Being flexible has always been seen as a great thing. The more stretchy the better!! The ability to assume any number of crazy yoga poses at will.

Hypermobility however can present its own set of problems.

As we start to understand the body as an integrated unit that relies on the chain reaction of movement for its success, the more we realize that a certain level of tension is a good thing.

The body relies on the eccentric lengthening of muscles to create concentric shortening. All of this has to happen within optimal range and sequence. With a hypermobile person the pretension to create the transformation from one contraction type to another will now not occur in the optimal parameters.

An example of this chain reaction in gait would be of internal rotation of the hip and supination of the foot. As the stepping leg passes over the standing leg it creates relative internal rotation at the hip-joint. This internal rotation will create information and energy for the explode of external rotation of the leg. This also occurs because as the internal rotation runs out at the hip, the pelvis also drives the femur round with it. All this helps the foot to go through supination.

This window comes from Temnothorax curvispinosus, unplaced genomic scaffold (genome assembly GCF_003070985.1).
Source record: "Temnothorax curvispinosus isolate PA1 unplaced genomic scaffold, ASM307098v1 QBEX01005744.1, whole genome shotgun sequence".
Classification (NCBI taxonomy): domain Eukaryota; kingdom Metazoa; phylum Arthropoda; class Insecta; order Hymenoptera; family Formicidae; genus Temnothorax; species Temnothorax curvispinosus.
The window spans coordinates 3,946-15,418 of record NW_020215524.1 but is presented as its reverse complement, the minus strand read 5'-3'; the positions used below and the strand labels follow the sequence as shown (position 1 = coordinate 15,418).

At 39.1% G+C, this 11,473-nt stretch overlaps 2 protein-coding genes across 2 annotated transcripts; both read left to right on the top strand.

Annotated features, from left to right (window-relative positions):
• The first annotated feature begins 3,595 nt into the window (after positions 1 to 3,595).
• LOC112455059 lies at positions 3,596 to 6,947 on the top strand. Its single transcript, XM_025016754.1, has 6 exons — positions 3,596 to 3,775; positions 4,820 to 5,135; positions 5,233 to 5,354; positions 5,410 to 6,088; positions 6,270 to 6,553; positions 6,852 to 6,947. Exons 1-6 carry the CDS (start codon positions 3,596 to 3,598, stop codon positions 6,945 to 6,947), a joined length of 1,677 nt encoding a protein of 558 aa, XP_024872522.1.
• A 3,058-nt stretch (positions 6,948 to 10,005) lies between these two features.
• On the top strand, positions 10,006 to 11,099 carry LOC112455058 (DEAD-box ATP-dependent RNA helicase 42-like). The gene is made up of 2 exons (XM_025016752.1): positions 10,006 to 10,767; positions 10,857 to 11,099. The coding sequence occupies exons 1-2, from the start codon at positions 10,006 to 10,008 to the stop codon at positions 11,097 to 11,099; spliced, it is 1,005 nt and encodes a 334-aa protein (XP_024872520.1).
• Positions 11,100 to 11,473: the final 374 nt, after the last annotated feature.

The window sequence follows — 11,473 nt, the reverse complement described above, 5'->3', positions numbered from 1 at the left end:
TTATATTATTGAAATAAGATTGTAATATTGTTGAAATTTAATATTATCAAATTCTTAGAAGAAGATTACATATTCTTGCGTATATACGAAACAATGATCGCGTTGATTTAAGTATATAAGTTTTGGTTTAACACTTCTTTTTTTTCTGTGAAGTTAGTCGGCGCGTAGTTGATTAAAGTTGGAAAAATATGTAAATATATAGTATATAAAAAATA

With the hypermobile person, the level of pretension is not there. This means that to get tension for proprioceptive information, energy and to drive the leg from above the pelvis will have to travel a hell of a lot further. If we look down at the foot, by the time it has taken for all the reactions to occur above the correct time for supination has passed. This may mean that the foots effect on the hip in terms of extension may also have passed. This leads to an ineffective gait cycle.